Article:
Nearly every claim Republicans are using to market their tax plan is at best a distortion, at worst a deliberate falsehood.
Which raises the question: If their plan is really so great, why not sell it on the merits?
Consider just a few of the Republicans' key talking points and their tenuous relationship to reality.
1. The tax cuts will pay for themselves.
Republicans claim that tax cuts will unleash boundless economic growth. Through that growth, we'll all become richer. And as our incomes rise, tax revenue will, too. Hence, the tax cuts will be free.
Some Republicans even argue that the bill is so pro-growth that it will reduce the federal debt.
"If we pass this tax reform package in something like its current form, we will reduce the size of the deficits," Sen. Patrick J. Toomey, R-Pa., erstwhile budget hawk, said on "Meet the Press" on Sunday. "We will have smaller debt than we otherwise would."
Despite searching high and low, however, Republicans have been unable to locate any credible tax outfit that thinks their proposals will do anything other than lose money.
Republicans' solution: Just lie about what the experts say!
In that same interview, Toomey cited a Tax Foundation report he claimed showed that the Senate bill would reduce deficits once you accounted for growth.
The Tax Foundation, a center-right think tank, uses relatively optimistic assumptions about the economic effects of tax cuts. But even its analysts determined the bill would increase deficits by a half-trillion dollars over the next decade.
2. The tax plan primarily helps the middle class.
Nope. The biggest benefits go to higher-income Americans, both in raw dollar terms and as a percentage of income, as New York University School of Law tax professor David C. Kamin has illustrated.
To give you a sense of scale: Under the Senate bill, households making more than $1 million receive an average tax cut of nearly $50,000 in 2027; those making $40,000 to $50,000 get an average cut of $480.
Averages also disguise a lot. Lots of lower- and middle-income families won't benefit at all. Many will be worse off.
Under both the Senate and House bills, nearly half of households making less than $100,000 will see either a negligible tax change or even a tax hike in 2019, according to calculations from Martin Sullivan, chief economist at Tax Analysts. By 2027, that share rises to 61 percent under the House bill, which phases down some of the provisions that help middle-class families.
Things look even worse for this population when you recall that deficit-financed tax cuts must eventually be paid for somehow. "Somehow" likely includes cuts to government spending, which disproportionately benefits lower- and middle-income families.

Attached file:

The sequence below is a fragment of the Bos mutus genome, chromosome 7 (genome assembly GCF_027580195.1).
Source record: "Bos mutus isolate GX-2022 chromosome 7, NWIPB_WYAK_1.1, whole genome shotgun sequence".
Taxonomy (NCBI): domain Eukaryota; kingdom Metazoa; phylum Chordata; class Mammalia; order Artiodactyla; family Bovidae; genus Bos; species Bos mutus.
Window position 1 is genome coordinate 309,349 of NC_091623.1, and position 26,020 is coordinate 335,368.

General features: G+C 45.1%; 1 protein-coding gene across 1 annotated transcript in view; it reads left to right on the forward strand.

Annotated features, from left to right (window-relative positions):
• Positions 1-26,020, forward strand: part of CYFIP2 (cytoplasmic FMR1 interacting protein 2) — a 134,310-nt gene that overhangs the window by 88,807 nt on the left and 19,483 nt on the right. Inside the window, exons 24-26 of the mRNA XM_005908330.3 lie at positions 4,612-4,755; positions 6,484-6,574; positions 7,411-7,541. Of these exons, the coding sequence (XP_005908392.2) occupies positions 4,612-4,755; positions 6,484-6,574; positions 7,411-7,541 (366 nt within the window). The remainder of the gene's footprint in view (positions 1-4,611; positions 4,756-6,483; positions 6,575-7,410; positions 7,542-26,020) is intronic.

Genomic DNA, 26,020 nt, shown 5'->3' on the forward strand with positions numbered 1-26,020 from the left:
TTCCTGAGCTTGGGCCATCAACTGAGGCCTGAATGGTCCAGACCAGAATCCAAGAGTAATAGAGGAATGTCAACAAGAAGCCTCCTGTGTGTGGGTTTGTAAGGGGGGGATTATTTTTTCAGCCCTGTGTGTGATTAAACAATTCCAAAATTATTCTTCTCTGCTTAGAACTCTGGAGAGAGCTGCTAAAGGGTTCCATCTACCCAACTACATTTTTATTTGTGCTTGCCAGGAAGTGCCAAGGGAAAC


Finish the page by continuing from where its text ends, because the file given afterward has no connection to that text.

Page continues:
3. The bill will hurt President Trump.
To be clear, we don't know precisely what either bill would do to his taxes, because Trump won't release his returns. But based on what we do know, it's safe to say he and his family stand to benefit yooge-ly.
For example, both the Senate and House tax bills would repeal the alternative minimum tax (AMT), which cost Trump tens of millions of dollars in the most recent (leaked) tax return we have, from 2005. Both bills offer big tax cuts for income from "pass-through" corporations - such as the Trump Organization. And both bills would either kill or scale back estate taxes, allowing Trump's kids to inherit his fortune tax-free.
4. This will be the biggest tax cut in history.
Arguably, the biggest tax cut ever was in 1872, according to Tax History Project Director Joseph Thorndike. That's when Congress decided to get rid of income taxes entirely.
If you think going back 145 years is unfair, note that it's also not the biggest tax cut in the past 100 years. Or the past 50.
In fact, it's not even the biggest tax cut in the past five years, in either inflation-adjusted dollar terms or as a share of gross domestic product, according to the Committee for a Responsible Federal Budget.
5. The economy desperately needs a big tax cut.
Lots of headline measures, such as unemployment, suggest the economy is doing well. The time for deficit-financed stimulus is when the economy is in recession, not one of the longest expansions on record. Otherwise we'll have no powder left in the keg when the economy actually needs it.
So: Why all the falsehoods? Why not just sell their tax agenda on the merits?
Presumably because Trump and Republican lawmakers know they're offering a plan the public doesn't want. Ergo, they need to promise things the tax plan doesn't do.
Catherine Rampell's email address is firstname.lastname@example.org. Follow her on Twitter, @crampell.